But while he was subjected to a backpack ban, Cruz had turned 18 and there was nothing in Florida law to keep him from buying an AR-15. He also obtained a considerable number of magazines.

Cruz posted on Instagram a photo of the AR-15 set out on his bed along with a small arsenal of other weapons. Somebody certainly saw something. But nobody seems to have said anything.

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As Cruz was a guy who seems to have had considerable problems and little success with girls, his decision to revisit the school on Valentine’s Day was not likely a coincidence.

Cruz quite literally knew the drill when it came to active shooters and understood that the lockdown procedure would go into effect the moment gunshots were heard. He certainly did not want to find himself wandering suddenly deserted hallways, trying to force his way through locked doors.

So Cruz seems to have hatched a two-part scheme to thwart the well-rehearsed lockdown plan.

He began by waiting until just five minutes before the 2:35 p.m. dismissal time.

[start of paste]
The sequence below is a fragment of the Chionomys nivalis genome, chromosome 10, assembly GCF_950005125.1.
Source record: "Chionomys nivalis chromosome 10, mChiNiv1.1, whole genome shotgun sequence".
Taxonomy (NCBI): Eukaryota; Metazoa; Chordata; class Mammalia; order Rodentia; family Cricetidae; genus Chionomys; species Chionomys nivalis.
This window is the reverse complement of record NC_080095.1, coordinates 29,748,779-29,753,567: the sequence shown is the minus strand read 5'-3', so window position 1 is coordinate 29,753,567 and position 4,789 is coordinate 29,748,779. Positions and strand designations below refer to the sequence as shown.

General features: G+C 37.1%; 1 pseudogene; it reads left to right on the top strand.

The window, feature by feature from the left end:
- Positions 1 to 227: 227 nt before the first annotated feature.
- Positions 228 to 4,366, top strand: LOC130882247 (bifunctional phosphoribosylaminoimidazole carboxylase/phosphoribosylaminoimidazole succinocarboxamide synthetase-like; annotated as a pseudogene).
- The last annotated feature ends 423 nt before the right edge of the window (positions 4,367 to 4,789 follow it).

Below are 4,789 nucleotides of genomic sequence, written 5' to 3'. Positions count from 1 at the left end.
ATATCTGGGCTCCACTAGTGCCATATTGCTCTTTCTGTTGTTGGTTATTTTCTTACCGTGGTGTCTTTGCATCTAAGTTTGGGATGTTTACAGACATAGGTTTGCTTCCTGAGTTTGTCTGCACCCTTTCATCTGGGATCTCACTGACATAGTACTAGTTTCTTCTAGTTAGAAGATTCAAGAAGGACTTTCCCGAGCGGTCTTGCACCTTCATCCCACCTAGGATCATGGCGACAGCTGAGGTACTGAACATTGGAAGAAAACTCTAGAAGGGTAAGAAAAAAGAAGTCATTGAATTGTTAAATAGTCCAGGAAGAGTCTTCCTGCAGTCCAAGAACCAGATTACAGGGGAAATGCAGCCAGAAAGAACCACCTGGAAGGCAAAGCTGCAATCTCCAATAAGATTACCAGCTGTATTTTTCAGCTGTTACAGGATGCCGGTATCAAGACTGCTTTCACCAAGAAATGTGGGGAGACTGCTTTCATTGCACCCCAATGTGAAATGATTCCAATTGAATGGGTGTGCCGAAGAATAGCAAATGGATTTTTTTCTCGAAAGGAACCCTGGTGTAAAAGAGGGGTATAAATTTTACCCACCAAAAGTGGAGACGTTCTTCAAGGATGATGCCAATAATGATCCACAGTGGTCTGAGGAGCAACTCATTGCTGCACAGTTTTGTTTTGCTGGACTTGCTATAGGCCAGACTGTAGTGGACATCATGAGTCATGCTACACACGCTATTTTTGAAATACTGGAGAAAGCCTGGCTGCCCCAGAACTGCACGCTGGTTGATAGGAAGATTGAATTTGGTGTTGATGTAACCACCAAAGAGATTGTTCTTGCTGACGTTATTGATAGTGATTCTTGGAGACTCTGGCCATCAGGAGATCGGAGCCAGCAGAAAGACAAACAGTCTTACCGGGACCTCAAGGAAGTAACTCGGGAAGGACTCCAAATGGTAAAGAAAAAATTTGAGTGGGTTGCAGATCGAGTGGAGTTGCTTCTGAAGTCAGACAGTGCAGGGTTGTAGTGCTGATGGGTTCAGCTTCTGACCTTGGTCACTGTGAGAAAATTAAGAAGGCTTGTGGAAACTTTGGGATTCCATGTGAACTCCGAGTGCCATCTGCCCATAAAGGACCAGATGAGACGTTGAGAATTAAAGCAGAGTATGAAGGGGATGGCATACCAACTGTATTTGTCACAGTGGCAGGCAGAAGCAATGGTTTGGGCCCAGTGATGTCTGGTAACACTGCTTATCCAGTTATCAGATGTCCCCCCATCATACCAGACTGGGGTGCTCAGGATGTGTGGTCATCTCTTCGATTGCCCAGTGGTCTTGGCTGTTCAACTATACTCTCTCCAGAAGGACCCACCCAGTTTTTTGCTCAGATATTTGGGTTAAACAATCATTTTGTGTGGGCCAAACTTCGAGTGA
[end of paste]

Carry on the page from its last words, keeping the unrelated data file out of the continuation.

He then pulled a fire alarm.

The timing likely made it more difficult for the school to order and maintain a complete lockdown. He was able to kill 12 inside the school, along with another two just outside and one on the street. Three more died in the hospital.

The toll could have been higher had the students in at least two classrooms not stayed put despite the fire alarm and despite a banging on the door that was almost certainly the gunman.

One stalwart soul was a 17-year-old junior named Matt Walker. He managed to make a cellphone video as the gunman fired through a glass panel in the locked classroom door, the shots coming jarringly loud and as fast as his finger could pull the trigger of his AR-15. Walker recorded screams and shouts of “Oh my God!… Oh my God!” as well as more and more gunshots as his classmates crouched in total terror.

To watch that video is to know that something must be done, that we have to do all we can to stop it from happening again.